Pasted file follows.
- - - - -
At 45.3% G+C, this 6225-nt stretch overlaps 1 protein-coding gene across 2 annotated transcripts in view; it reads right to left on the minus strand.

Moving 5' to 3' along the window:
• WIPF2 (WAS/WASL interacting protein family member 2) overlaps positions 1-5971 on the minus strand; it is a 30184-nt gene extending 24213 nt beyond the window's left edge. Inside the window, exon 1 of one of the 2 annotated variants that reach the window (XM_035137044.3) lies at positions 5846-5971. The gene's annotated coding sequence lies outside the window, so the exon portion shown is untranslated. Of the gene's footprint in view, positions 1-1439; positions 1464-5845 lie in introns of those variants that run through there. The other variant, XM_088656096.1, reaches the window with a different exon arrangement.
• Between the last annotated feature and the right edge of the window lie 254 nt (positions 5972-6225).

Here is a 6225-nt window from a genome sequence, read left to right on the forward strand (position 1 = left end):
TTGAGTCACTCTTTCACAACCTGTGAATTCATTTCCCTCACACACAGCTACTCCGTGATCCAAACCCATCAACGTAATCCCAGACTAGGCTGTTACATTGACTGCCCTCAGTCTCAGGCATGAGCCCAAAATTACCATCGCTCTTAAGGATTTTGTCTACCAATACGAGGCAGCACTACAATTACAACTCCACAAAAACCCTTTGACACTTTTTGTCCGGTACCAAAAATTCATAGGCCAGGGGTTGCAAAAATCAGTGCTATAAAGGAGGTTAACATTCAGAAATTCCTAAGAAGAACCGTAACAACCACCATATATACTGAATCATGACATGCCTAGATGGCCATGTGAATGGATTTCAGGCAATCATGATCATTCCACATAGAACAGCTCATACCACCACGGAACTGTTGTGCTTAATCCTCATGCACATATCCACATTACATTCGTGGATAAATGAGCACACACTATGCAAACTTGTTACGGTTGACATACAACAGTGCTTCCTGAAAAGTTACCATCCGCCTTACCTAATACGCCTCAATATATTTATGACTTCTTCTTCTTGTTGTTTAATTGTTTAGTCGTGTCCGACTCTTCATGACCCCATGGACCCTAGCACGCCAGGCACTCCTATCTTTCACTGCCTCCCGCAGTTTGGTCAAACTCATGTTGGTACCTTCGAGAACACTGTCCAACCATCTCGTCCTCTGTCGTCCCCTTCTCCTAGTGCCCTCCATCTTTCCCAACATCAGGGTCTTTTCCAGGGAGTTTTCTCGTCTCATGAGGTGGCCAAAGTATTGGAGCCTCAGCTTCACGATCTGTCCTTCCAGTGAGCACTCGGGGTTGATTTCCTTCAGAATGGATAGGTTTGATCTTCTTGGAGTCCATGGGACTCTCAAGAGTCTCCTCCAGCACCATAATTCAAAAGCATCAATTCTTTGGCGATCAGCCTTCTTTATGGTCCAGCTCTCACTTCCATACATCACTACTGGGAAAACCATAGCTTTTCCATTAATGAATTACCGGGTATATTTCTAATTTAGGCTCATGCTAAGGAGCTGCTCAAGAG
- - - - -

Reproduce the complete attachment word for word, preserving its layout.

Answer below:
At 45.3% G+C, this 6225-nt stretch overlaps 1 protein-coding gene across 2 annotated transcripts in view; it reads right to left on the minus strand.

Moving 5' to 3' along the window:
• WIPF2 (WAS/WASL interacting protein family member 2) overlaps positions 1-5971 on the minus strand; it is a 30184-nt gene extending 24213 nt beyond the window's left edge. Inside the window, exon 1 of one of the 2 annotated variants that reach the window (XM_035137044.3) lies at positions 5846-5971. The gene's annotated coding sequence lies outside the window, so the exon portion shown is untranslated. Of the gene's footprint in view, positions 1-1439; positions 1464-5845 lie in introns of those variants that run through there. The other variant, XM_088656096.1, reaches the window with a different exon arrangement.
• Between the last annotated feature and the right edge of the window lie 254 nt (positions 5972-6225).

Here is a 6225-nt window from a genome sequence, read left to right on the forward strand (position 1 = left end):
TTGAGTCACTCTTTCACAACCTGTGAATTCATTTCCCTCACACACAGCTACTCCGTGATCCAAACCCATCAACGTAATCCCAGACTAGGCTGTTACATTGACTGCCCTCAGTCTCAGGCATGAGCCCAAAATTACCATCGCTCTTAAGGATTTTGTCTACCAATACGAGGCAGCACTACAATTACAACTCCACAAAAACCCTTTGACACTTTTTGTCCGGTACCAAAAATTCATAGGCCAGGGGTTGCAAAAATCAGTGCTATAAAGGAGGTTAACATTCAGAAATTCCTAAGAAGAACCGTAACAACCACCATATATACTGAATCATGACATGCCTAGATGGCCATGTGAATGGATTTCAGGCAATCATGATCATTCCACATAGAACAGCTCATACCACCACGGAACTGTTGTGCTTAATCCTCATGCACATATCCACATTACATTCGTGGATAAATGAGCACACACTATGCAAACTTGTTACGGTTGACATACAACAGTGCTTCCTGAAAAGTTACCATCCGCCTTACCTAATACGCCTCAATATATTTATGACTTCTTCTTCTTGTTGTTTAATTGTTTAGTCGTGTCCGACTCTTCATGACCCCATGGACCCTAGCACGCCAGGCACTCCTATCTTTCACTGCCTCCCGCAGTTTGGTCAAACTCATGTTGGTACCTTCGAGAACACTGTCCAACCATCTCGTCCTCTGTCGTCCCCTTCTCCTAGTGCCCTCCATCTTTCCCAACATCAGGGTCTTTTCCAGGGAGTTTTCTCGTCTCATGAGGTGGCCAAAGTATTGGAGCCTCAGCTTCACGATCTGTCCTTCCAGTGAGCACTCGGGGTTGATTTCCTTCAGAATGGATAGGTTTGATCTTCTTGGAGTCCATGGGACTCTCAAGAGTCTCCTCCAGCACCATAATTCAAAAGCATCAATTCTTTGGCGATCAGCCTTCTTTATGGTCCAGCTCTCACTTCCATACATCACTACTGGGAAAACCATAGCTTTTCCATTAATGAATTACCGGGTATATTTCTAATTTAGGCTCATGCTAAGGAGCTGCTCAAGAG